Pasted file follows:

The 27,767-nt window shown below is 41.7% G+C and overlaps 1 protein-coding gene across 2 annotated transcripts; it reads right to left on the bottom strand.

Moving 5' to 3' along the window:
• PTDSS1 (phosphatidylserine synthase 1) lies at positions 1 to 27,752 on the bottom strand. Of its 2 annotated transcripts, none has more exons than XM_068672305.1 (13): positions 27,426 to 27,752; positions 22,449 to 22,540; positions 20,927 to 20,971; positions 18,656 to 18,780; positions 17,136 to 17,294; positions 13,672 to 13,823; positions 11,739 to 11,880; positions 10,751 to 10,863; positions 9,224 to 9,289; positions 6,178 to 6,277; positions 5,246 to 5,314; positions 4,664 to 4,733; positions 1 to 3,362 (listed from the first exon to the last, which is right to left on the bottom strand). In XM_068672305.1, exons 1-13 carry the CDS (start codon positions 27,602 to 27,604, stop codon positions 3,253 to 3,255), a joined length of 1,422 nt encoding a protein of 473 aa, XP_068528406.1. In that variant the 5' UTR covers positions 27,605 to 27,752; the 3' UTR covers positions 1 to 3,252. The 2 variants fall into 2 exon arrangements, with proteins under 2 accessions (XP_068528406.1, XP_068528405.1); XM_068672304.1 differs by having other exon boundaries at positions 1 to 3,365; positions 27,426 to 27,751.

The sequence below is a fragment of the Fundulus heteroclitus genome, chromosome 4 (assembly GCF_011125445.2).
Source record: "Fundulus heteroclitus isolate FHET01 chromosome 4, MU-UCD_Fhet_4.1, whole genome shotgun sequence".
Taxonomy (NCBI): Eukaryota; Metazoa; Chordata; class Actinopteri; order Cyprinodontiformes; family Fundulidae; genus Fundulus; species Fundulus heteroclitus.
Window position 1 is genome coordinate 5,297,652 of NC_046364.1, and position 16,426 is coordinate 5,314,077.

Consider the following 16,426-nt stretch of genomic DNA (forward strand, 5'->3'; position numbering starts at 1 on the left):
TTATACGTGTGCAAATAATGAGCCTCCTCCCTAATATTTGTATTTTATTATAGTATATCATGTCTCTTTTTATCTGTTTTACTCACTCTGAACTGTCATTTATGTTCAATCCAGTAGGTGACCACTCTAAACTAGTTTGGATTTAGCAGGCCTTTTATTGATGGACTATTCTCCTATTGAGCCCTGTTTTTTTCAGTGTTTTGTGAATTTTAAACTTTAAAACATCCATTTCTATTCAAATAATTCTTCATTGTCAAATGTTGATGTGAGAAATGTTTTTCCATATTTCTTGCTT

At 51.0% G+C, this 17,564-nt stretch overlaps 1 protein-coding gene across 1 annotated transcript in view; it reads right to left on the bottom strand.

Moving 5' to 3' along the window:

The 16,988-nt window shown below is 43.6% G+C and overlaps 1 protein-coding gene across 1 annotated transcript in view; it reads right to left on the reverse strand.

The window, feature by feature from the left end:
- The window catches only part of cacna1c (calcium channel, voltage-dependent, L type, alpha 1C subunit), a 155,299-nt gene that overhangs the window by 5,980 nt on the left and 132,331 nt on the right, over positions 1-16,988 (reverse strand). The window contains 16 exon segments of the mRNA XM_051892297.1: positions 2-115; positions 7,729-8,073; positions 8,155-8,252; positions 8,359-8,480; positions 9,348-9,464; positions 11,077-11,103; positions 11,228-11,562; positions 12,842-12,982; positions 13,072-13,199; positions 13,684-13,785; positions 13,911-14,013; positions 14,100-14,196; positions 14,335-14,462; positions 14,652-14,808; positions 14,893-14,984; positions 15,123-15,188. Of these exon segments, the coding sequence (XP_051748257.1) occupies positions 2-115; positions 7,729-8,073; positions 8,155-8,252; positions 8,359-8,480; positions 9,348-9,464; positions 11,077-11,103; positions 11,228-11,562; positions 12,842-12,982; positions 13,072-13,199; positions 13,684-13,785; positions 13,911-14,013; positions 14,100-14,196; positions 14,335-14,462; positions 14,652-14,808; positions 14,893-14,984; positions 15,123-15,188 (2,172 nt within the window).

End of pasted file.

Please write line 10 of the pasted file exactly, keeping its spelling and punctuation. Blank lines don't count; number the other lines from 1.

At 51.0% G+C, this 17,564-nt stretch overlaps 1 protein-coding gene across 1 annotated transcript in view; it reads right to left on the bottom strand.